1. Stress or anxiety

Periods of high stress and anxiety can make your brain suffer all sorts of abnormalities. When you feel very stressed out, your brain may be more open to intrusive thoughts. People with anxiety might find it challenging to control their thoughts, which can send them into a panic attack or a spiral of worry. Try lowering your stress levels to see if your intrusive thoughts lessen too.

2. Hormone shifts

A sudden shift in your hormones might also cause an imbalance that can trigger unwanted thoughts. Likely because of hormone shifts, many pregnant women have intrusive thoughts. These thoughts might be a symptom of postpartum depression, or they could manifest on their own. You might experience major hormone shifts during events like pregnancy and menopause. Forewarned is forearmed, so simply being aware of this possibility can help you deal with the thoughts better and not give them such importance. 

3. Mental health issues

Unfortunately, intrusive thoughts tend to tag along with mental health conditions. OCD is one where intrusive thoughts are common, but people with OCD would never act on those thoughts or think them of their own volition. People with Post-Traumatic Stress Disorder (PTSD) are likely to have intrusive thoughts regarding their trauma, though this doesn’t always have to be the case. Consider your mental health to find out if intrusive thoughts are common in people who have similar mental health issues.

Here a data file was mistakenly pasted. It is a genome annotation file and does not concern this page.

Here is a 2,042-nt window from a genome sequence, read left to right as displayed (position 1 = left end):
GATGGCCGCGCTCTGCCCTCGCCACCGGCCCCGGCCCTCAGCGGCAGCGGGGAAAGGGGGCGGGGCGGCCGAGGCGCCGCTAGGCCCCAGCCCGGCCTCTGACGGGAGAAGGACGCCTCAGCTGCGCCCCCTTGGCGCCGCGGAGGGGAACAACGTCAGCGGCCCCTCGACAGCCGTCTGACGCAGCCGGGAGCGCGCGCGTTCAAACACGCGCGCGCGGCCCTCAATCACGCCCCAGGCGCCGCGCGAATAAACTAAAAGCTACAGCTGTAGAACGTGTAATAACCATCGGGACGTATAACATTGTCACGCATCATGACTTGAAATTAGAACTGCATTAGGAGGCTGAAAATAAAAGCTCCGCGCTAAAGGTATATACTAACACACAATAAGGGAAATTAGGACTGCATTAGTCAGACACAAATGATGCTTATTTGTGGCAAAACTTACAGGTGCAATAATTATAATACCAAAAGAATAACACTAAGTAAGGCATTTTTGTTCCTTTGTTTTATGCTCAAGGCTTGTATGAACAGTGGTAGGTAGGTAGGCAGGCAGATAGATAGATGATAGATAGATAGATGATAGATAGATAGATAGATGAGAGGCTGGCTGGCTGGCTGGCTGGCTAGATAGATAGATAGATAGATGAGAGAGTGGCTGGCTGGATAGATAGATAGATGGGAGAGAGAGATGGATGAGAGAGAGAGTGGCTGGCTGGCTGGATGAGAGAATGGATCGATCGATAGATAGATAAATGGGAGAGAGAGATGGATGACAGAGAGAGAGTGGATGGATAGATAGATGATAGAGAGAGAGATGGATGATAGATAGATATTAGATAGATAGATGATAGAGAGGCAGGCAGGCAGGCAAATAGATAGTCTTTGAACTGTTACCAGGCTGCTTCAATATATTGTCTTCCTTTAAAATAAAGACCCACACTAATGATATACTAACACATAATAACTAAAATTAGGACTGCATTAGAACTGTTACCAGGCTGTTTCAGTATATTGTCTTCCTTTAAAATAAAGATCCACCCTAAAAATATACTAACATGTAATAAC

How to stop repetitive intrusive thoughts

Knowing how to stop repetitive intrusive thoughts can help you manage them better in the future. Once you know the triggers that pertain to you, you can take steps to lessen your likelihood of experiencing such thoughts. Even if you can’t get rid of them completely, it can help to know what to do when those troublesome thoughts rear their heads.

1. Practice mindfulness